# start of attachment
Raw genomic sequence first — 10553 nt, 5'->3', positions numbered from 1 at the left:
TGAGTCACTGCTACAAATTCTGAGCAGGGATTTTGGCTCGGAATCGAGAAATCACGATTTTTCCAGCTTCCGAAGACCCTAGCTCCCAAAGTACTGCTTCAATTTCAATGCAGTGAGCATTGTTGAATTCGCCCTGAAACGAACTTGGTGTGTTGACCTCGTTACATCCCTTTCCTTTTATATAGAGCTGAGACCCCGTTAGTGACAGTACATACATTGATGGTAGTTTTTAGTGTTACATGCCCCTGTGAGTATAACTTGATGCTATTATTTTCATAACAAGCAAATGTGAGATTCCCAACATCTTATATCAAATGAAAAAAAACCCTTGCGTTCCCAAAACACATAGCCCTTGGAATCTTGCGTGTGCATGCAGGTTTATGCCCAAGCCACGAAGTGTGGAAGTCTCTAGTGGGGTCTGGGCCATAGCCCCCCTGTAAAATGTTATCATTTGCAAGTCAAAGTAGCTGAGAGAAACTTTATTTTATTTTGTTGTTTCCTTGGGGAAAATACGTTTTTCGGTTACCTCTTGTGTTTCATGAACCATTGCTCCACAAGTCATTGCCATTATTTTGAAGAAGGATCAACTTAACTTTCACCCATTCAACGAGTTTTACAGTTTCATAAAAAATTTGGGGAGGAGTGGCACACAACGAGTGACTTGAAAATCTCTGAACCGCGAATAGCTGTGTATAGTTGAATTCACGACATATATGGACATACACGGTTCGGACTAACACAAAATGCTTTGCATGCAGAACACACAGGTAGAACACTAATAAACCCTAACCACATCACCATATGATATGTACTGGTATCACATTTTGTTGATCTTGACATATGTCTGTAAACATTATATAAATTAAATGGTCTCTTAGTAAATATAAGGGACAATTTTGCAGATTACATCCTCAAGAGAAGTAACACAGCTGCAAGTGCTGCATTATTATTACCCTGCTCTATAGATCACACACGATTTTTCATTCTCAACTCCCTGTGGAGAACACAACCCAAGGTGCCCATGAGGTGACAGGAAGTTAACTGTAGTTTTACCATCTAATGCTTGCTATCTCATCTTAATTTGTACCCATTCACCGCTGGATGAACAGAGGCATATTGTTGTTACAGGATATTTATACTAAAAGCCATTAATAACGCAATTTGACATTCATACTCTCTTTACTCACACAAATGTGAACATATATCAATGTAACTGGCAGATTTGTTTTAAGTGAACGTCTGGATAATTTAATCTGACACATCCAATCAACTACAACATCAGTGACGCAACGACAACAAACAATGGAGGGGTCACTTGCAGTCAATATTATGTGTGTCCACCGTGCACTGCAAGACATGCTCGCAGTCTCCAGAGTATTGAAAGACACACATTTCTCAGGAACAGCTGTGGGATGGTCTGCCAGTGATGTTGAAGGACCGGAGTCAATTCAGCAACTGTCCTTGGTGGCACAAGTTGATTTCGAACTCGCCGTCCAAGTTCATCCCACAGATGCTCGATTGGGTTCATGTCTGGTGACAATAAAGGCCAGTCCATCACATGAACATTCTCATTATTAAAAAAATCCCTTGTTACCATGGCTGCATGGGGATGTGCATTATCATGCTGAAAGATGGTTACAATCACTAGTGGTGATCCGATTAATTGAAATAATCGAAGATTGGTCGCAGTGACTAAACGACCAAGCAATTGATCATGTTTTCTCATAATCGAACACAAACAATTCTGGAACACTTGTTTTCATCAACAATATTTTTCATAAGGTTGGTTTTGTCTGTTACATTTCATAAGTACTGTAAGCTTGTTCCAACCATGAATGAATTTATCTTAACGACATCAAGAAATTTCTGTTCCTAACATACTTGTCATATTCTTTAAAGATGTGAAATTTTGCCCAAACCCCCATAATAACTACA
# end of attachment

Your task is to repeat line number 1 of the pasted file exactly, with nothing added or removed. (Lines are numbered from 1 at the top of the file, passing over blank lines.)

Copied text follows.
Raw genomic sequence first — 10553 nt, 5'->3', positions numbered from 1 at the left: